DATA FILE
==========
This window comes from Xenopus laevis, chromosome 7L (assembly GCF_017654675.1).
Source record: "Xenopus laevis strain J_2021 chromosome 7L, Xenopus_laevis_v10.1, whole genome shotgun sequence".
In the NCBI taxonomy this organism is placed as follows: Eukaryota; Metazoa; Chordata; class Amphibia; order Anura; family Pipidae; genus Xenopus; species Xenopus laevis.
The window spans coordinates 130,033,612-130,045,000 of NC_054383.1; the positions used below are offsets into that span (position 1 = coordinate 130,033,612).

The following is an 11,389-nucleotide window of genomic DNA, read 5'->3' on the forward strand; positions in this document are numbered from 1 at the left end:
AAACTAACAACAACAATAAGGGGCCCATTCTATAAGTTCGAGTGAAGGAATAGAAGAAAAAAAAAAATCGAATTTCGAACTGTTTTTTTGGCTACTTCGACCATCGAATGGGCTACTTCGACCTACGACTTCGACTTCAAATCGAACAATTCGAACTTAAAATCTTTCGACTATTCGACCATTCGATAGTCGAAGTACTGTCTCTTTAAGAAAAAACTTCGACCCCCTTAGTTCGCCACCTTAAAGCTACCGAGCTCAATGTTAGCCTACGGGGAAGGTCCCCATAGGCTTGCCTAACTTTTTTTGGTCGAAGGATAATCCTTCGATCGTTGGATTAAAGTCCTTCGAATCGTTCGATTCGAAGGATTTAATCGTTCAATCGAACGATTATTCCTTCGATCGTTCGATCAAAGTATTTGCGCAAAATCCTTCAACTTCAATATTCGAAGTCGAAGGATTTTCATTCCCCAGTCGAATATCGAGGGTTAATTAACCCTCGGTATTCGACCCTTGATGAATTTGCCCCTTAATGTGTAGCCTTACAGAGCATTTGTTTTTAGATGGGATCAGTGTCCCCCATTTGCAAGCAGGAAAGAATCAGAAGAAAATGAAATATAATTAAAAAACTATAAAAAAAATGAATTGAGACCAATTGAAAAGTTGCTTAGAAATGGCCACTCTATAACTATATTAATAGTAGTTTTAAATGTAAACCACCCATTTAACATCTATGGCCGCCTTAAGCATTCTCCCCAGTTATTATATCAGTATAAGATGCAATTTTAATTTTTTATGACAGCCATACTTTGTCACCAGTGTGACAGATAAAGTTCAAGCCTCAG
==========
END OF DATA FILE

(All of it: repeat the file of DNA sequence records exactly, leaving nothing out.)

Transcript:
This window comes from Xenopus laevis, chromosome 7L (assembly GCF_017654675.1).
Source record: "Xenopus laevis strain J_2021 chromosome 7L, Xenopus_laevis_v10.1, whole genome shotgun sequence".
In the NCBI taxonomy this organism is placed as follows: Eukaryota; Metazoa; Chordata; class Amphibia; order Anura; family Pipidae; genus Xenopus; species Xenopus laevis.
The window spans coordinates 130,033,612-130,045,000 of NC_054383.1; the positions used below are offsets into that span (position 1 = coordinate 130,033,612).

The following is an 11,389-nucleotide window of genomic DNA, read 5'->3' on the forward strand; positions in this document are numbered from 1 at the left end:
AAACTAACAACAACAATAAGGGGCCCATTCTATAAGTTCGAGTGAAGGAATAGAAGAAAAAAAAAAATCGAATTTCGAACTGTTTTTTTGGCTACTTCGACCATCGAATGGGCTACTTCGACCTACGACTTCGACTTCAAATCGAACAATTCGAACTTAAAATCTTTCGACTATTCGACCATTCGATAGTCGAAGTACTGTCTCTTTAAGAAAAAACTTCGACCCCCTTAGTTCGCCACCTTAAAGCTACCGAGCTCAATGTTAGCCTACGGGGAAGGTCCCCATAGGCTTGCCTAACTTTTTTTGGTCGAAGGATAATCCTTCGATCGTTGGATTAAAGTCCTTCGAATCGTTCGATTCGAAGGATTTAATCGTTCAATCGAACGATTATTCCTTCGATCGTTCGATCAAAGTATTTGCGCAAAATCCTTCAACTTCAATATTCGAAGTCGAAGGATTTTCATTCCCCAGTCGAATATCGAGGGTTAATTAACCCTCGGTATTCGACCCTTGATGAATTTGCCCCTTAATGTGTAGCCTTACAGAGCATTTGTTTTTAGATGGGATCAGTGTCCCCCATTTGCAAGCAGGAAAGAATCAGAAGAAAATGAAATATAATTAAAAAACTATAAAAAAAATGAATTGAGACCAATTGAAAAGTTGCTTAGAAATGGCCACTCTATAACTATATTAATAGTAGTTTTAAATGTAAACCACCCATTTAACATCTATGGCCGCCTTAAGCATTCTCCCCAGTTATTATATCAGTATAAGATGCAATTTTAATTTTTTATGACAGCCATACTTTGTCACCAGTGTGACAGATAAAGTTCAAGCCTCAG